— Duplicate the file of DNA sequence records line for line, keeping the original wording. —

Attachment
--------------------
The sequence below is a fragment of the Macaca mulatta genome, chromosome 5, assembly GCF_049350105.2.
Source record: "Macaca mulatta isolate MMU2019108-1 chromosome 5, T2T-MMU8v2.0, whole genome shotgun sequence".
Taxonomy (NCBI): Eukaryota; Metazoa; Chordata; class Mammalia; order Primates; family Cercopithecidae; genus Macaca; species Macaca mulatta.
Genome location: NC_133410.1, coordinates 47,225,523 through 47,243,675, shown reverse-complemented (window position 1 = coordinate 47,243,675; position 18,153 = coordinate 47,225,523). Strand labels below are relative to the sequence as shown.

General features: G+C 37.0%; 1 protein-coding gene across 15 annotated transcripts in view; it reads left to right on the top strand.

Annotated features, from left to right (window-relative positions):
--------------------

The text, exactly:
The sequence below is a fragment of the Macaca mulatta genome, chromosome 5, assembly GCF_049350105.2.
Source record: "Macaca mulatta isolate MMU2019108-1 chromosome 5, T2T-MMU8v2.0, whole genome shotgun sequence".
Taxonomy (NCBI): Eukaryota; Metazoa; Chordata; class Mammalia; order Primates; family Cercopithecidae; genus Macaca; species Macaca mulatta.
Genome location: NC_133410.1, coordinates 47,225,523 through 47,243,675, shown reverse-complemented (window position 1 = coordinate 47,243,675; position 18,153 = coordinate 47,225,523). Strand labels below are relative to the sequence as shown.

General features: G+C 37.0%; 1 protein-coding gene across 15 annotated transcripts in view; it reads left to right on the top strand.

Annotated features, from left to right (window-relative positions):